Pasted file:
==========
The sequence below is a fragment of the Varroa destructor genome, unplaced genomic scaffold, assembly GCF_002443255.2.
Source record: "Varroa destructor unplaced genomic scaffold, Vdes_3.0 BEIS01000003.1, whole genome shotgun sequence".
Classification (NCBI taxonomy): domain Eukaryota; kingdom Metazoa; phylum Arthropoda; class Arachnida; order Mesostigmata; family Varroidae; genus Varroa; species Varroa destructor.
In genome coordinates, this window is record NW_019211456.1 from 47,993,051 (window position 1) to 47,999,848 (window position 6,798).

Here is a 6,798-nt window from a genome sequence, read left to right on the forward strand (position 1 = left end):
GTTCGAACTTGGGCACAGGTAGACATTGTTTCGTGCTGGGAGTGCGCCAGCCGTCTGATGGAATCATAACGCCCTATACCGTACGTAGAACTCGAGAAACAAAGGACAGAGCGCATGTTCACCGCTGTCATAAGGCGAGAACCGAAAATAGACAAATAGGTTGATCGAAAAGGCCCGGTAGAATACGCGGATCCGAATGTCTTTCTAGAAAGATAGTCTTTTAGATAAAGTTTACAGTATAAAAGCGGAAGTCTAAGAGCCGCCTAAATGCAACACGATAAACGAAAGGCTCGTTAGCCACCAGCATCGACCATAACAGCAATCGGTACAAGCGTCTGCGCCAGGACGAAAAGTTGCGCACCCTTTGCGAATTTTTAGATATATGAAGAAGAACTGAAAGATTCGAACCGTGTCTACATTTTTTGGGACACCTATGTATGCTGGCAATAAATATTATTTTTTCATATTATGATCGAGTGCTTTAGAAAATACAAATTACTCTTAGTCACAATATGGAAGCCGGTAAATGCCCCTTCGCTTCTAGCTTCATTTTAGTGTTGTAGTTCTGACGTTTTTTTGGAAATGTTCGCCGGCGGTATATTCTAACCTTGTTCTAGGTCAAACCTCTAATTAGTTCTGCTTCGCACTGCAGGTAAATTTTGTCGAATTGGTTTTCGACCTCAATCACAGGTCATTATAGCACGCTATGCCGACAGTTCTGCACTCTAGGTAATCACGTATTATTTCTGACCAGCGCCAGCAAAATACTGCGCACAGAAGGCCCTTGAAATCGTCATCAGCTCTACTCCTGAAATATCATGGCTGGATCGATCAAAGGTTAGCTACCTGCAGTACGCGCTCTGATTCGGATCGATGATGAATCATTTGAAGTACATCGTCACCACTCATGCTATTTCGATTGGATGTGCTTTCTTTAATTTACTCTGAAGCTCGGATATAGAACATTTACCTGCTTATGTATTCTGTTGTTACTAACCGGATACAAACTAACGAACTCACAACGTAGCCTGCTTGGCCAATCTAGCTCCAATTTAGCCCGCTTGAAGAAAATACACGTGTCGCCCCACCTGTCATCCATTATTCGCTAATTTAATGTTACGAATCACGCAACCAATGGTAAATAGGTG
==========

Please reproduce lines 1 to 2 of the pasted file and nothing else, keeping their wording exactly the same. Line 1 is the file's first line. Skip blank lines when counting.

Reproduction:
The sequence below is a fragment of the Varroa destructor genome, unplaced genomic scaffold, assembly GCF_002443255.2.
Source record: "Varroa destructor unplaced genomic scaffold, Vdes_3.0 BEIS01000003.1, whole genome shotgun sequence".